Y 94. Catfish
Y 95. Mole poblano*
Y 96. Bagel and lox*
N 97. Lobster Thermidor
Y 98. Polenta

N 99. Jamaican Blue Mountain coffee

Y 100. Snake (Rattlesnake-Cactus Pierogi—It was ok)

That's a total of 56 for me. I would love to try some of these items, and some of them I wonder why I haven't tried yet! As a result of this exercise, I am going to set a new goal to try new things--in both cooking and eating. I'll be sure to report here when I get the opportunity.

Thursday, June 25, 2009

It Goes with Everything

The first cookies that I remember making entirely on my own were some chewy gingersnaps (is that a contradiction?). My mother found the recipe in Yankee Magazine. I always thought the cookies were best when baked to a very light brown and allowed to cool completely. I then would eat them with a bowl of vanilla bean ice cream. To me, it always tasted perfect.

The magazine article in which the recipe was contained suggested peach ice cream with the cookies. I think some nice, ripe peaches in season would be even better. Gingersnaps are also great with coffee, tea, hot chocolate, or even chocolate icing. They really do seem to go with almost anything for dessert. And I have noticed that non-dessert eaters (I will never understand these types)love fresh-baked gingersnaps.

I have since looked for the recipe on the Yankee Magazine website, but none of the gingersnap recipes available match what I remembered. For the past month or so, I have been looking for the perfect gingersnap recipe. I personally don't like cookies that have whole pieces of ginger in the recipe, as I think this makes the flavor overwhelming. The cookies should also not be too hard, as this reminds me of the kind that you buy in the grocery store, in the brown bags. They taste stale, in my opinion.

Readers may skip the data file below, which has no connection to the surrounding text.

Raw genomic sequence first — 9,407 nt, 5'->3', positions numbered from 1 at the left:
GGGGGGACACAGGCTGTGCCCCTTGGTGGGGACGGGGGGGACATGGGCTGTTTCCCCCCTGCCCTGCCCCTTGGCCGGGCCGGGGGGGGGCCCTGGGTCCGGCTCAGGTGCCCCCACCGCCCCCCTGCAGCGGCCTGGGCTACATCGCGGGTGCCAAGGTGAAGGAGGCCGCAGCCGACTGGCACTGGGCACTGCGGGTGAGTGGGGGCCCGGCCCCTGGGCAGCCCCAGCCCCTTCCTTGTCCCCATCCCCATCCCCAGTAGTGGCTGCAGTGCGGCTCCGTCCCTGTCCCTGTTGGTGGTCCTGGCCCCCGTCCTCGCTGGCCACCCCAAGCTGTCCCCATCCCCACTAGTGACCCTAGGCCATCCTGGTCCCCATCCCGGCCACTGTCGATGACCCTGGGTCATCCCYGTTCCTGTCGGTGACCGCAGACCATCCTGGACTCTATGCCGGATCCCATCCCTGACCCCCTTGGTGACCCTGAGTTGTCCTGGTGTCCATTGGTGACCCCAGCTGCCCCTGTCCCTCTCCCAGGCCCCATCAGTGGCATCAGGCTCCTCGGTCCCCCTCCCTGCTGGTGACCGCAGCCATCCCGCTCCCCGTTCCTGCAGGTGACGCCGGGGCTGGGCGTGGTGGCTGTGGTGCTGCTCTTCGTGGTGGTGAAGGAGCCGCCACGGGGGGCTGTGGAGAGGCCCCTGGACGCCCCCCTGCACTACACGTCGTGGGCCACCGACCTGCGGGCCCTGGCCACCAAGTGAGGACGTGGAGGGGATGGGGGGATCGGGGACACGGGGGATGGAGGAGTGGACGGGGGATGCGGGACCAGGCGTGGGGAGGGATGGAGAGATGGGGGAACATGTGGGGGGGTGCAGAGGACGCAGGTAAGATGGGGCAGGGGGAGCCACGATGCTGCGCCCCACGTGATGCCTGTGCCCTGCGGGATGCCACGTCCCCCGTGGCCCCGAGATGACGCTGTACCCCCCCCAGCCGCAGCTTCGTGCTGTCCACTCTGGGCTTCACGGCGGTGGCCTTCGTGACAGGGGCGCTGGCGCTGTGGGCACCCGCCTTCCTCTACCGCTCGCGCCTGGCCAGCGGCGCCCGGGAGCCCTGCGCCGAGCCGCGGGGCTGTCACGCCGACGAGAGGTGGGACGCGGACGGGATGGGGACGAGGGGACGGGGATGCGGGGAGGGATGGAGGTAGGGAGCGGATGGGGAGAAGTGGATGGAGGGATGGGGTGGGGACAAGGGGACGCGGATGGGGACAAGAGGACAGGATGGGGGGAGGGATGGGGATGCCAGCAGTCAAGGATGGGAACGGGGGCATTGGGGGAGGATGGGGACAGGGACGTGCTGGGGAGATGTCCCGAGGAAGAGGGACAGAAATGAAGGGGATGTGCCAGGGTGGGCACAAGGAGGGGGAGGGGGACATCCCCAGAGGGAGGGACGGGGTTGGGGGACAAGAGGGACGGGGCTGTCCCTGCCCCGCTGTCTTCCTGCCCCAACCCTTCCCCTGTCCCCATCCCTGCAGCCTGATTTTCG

The fist gingersnap recipe I tried during this search called for 1 1/2 sticks of butter. Normally, I prefer to use butter more than any other type of fat. But the end result of these cookies was a batter that was too thin. I put the dough in the refrigerator for half an hour to try to remedy this problem. While this made the dough more pliable, the cookies were too thin when they came out of the oven. As you can see in the picture below, the they spread pretty badly in the oven. I wasn't happy with their looks, and the texture was way off.

A gingersnap should have nice cracks in the surface. They tasted great, though. As I remembered that the original recipe containing shortening, this was the ingredient that I turned to for a rebake.

Gingersnap Cookies

This is adapted from a recipe that I found on the Yankee Magazine website. I made a few adjustments so they would be similar to the cookies I had in mind.

3/4 cup solid vegetable shortening
1 cup white sugar, plus more for rolling the cookies
1/4 cup molasses
1 egg
2 cups all-purpose white flour
2 teaspoons baking soda
1/2 teaspoon salt
1 tablespoon ground ginger
1 teaspoon ground cinnamon

In a mixing bowl, cream together the shortening and sugar. Add the molasses and egg and beat until smooth. In a separate bowl, stir together the flour, soda, salt, and spices. Add to the creamed mixture and blend well.

Refrigerate the dough for an hour to one day.

Preheat the oven to 350 degrees Fahrenheit. Grease three or four baking sheets. Place about one cup of sugar on a plate or shallow bowl.